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Category:    Home > Reviews > TV Situation Comedy > Drama > Alice - Television Favorites

Alice – Television Favorites

 

Picture: C+     Sound: C+     Extras: D     Episodes: B

 

 

One of the great TV situation comedies of all time, Alice is based on Martin Scorsese’s atypical drama Alice Doesn’t Live Here Anymore (1975), soon following as one of the biggest hit comedies in TV history.  Linda Lavin took over Ellen Burstyn’s film role as Alice Hyatt, a singer, entertainer ands divorcee who is driving to Hollywood when her and her son Tommy (Philip McKeon) break down in Arizona in their station wagon.  It is finished, so they “stay a while” as Alice takes a fateful job at Mel’s Diner, getting hired by its loudmouth owner (the late, great Vic Tayback) and meets fellow waitresses Florence Jean Castleberry (Polly Holiday in a classic role) and Vera (Beth Howland) who are used to Mel’s mouth.

 

The show did the amazing thing of crossing the mature, adult, intelligent sitcom innovations of the Norman Lear/Bud Yorkin hits like All In The Family with women’s issues and the best comedy and sharpest comedy writing you could squeeze in such a show.  The result is an amazing series that has only appreciated in value and was a hit long past its peak.  The show lasted a long nine seasons, but the Flo character was only in the first four, leaving a few shows before the end so Diane Ladd could succeed her as Belle Dupree.  Ladd originated Flo in Scorsese’s film and after being Belle for one more year, left the series as soon as she got an Emmy, vindicating her own pioneering work.

 

This single DVD from Warner’s Television Favorites series offers six shows from the Flo-era, ending with the show where she left for the failed Flo spin-off.  The episodes are as follows:

 

1)     Alice Gets A Pass – Usually progressive-thinking Alice is all happy when Mel’s football hero friend comes to town and makes Tommy happy, until she greenlights Tommy going camping with them, then finds out the quarterback is gay!  This was the second show of the series.

2)     The Odd Couple – Episode 20 of the first season finds Flo’s trailer robbed, so she stays with Alice and becomes the houseguest from hell.  The great comic actor Kenneth Mars (What’s Up Doc?, The Producers) plays Flo’s latest boyfriend.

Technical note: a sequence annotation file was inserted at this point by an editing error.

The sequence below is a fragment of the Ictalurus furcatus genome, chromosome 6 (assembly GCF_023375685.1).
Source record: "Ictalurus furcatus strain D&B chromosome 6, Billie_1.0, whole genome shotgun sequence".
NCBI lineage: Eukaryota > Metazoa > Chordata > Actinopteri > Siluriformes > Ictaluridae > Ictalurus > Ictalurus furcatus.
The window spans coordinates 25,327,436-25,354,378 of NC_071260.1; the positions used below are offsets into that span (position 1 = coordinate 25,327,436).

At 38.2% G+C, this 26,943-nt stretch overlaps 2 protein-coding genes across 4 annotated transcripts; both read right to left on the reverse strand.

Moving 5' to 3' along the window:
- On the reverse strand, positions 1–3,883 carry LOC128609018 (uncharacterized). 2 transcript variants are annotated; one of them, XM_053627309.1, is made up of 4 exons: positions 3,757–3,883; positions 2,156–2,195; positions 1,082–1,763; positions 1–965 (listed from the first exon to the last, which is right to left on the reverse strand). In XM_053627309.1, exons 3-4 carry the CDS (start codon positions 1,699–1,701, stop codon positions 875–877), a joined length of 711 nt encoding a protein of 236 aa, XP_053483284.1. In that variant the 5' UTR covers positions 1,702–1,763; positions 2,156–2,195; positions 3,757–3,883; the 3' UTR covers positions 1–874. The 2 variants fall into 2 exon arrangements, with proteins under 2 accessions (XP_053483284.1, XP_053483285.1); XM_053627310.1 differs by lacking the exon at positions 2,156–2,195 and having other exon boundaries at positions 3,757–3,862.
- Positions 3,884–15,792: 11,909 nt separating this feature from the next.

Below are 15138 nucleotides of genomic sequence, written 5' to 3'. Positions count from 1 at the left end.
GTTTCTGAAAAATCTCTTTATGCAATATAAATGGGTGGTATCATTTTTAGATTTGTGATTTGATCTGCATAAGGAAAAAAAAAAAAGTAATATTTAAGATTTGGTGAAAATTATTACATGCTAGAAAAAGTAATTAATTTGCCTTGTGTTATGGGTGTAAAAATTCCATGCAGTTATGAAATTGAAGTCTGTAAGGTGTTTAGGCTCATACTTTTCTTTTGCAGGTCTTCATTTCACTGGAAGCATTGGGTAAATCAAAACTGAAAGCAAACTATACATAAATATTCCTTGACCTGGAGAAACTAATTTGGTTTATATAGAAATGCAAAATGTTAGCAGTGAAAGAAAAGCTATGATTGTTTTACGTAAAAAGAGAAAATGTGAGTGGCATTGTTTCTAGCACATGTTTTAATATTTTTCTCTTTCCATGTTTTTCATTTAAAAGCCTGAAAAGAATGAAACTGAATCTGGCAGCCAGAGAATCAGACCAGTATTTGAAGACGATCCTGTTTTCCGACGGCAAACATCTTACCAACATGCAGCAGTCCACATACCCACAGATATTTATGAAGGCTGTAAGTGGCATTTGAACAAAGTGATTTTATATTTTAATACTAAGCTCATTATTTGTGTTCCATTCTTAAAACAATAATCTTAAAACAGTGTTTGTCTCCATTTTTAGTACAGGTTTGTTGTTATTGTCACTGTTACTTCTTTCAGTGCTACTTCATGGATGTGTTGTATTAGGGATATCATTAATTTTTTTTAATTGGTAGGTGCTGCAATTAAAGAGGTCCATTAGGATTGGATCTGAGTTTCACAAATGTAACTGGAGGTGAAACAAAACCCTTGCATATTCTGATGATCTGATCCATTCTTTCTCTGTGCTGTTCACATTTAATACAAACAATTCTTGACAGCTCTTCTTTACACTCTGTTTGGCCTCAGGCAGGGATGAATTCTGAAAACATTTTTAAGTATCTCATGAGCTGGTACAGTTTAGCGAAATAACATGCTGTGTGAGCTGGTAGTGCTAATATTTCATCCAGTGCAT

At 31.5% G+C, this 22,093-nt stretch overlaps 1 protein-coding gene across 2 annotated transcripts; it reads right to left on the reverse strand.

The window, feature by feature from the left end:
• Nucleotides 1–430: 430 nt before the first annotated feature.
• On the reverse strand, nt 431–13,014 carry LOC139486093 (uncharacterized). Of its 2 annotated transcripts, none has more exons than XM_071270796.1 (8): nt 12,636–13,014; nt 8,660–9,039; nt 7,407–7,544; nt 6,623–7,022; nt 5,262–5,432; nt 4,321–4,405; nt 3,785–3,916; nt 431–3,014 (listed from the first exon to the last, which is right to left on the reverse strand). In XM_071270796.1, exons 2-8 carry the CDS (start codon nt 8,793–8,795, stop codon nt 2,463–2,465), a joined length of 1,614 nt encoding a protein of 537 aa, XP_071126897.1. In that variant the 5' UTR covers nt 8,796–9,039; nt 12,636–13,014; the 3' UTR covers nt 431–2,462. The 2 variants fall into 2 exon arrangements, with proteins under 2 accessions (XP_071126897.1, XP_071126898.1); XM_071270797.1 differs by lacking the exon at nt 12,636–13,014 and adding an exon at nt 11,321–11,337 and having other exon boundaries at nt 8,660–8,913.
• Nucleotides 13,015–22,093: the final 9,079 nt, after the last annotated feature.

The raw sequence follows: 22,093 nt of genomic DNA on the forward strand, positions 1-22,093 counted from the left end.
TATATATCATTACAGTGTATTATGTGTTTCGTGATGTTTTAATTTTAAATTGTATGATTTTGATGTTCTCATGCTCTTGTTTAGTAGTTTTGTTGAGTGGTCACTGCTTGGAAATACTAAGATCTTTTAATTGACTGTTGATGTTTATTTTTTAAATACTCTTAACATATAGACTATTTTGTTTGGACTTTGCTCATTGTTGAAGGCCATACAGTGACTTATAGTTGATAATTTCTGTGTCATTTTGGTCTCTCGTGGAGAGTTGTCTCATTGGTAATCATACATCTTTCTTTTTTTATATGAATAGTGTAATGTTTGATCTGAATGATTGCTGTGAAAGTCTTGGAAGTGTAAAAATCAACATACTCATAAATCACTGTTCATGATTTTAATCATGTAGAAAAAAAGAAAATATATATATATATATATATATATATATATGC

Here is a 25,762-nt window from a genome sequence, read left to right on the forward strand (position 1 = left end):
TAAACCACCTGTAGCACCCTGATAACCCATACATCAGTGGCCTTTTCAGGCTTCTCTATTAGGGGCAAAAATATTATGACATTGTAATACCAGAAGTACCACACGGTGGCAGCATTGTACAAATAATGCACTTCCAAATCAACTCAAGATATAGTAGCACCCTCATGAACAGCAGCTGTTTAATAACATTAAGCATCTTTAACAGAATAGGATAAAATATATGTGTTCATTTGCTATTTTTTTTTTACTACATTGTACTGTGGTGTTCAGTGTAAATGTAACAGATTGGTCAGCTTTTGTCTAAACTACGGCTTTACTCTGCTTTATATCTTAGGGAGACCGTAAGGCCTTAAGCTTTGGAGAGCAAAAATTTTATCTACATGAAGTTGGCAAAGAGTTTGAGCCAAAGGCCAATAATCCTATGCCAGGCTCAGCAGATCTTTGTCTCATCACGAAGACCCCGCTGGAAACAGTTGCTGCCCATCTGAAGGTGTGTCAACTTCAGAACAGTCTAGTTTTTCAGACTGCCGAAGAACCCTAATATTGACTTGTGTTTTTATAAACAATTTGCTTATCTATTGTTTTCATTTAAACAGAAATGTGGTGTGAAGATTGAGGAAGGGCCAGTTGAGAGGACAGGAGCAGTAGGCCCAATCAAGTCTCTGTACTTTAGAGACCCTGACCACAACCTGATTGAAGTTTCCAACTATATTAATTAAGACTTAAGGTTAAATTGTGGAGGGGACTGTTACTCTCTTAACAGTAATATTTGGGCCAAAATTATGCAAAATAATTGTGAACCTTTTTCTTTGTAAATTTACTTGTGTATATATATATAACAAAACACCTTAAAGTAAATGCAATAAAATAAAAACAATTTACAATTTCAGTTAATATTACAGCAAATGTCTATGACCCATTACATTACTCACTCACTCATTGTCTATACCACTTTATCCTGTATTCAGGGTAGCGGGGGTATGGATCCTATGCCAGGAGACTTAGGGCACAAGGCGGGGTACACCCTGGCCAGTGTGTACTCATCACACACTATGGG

3)     Close Encounters Of The Worst Kind – This second season show has Alice introducing basic psychology to the gang and it backfiring when they all start to suspect each other of manipulation and stop talking.  It gets funnier when they get together after a truce and pretend to be each other.  A highlight of the whole series, it is a great show.

4)     Block Those Kicks – This third season show is a mixed one in which the gang agrees to give up their vices so Mel will not gamble the diner away.  Not one of the best or strongest shows and an odd choice for a highlights compilation.

5)     Cabin Fever – This season four show has two owners of the same cabin unknowingly promising Mel and the girls use of the place at the same time.  It has its moments.

6)     Flo's Farewell – Flo leaves in a strong send-off show that began the slow decline of the series.  The writers did not slack off here, with plenty of laughs left.

 

This is one of the most perfectly cast TV series in TV history, with endless chemistry and the show was a groundbreaker, more apparent now after the regressive 1980s where both the working class and women in the workplace suddenly disappeared.  I even wondered if politics were one of the reasons shows like this, Maude and One Day At A Time were not showing up.  We miss this cast and I bet we are not alone.

 

Another plus for the show was that co-producers Bob Carroll Jr. and Madeline Davis had helped to invent the sitcom in with I Love Lucy and subsequently worked with Lucy in later years.  Lucy later decried the Norman Lear approach, but this version was a hybrid served up at its best and is a crown jewel in Warner TV Comedy.  We had this on our DVD wishlist for this year and its great at least some of them are now available.

 

The 1.33 X 1 image is one of the best NTSC-to-DVD transfers of a TV series we have seen to date, retaining the colors, look and feel of the show throughout.  This was always one of the best-shot videotaped situation comedies ever made and you can see the evolution of NTSC throughout the show’s run and the credits do use footage form the Scorsese film when Alice & Tommy are riding with Elton John in the background.  You will not hear that in the Dolby Digital 1.0 Mono, but I was very impressed with how cleanly and clearly the old analog mono was translated into this Dolby signal, retaining all the qualities, characters and even flaws of the original audio.  Dialogue is clear for its time and all the jokes come through.  It has never looked or sounded so good.  There are no extras, but hopefully will be when Warner starts putting the show out season by season.  Like Welcome Back, Kotter, this single release should go flying off shelves.

 

 

-   Nicholas Sheffo


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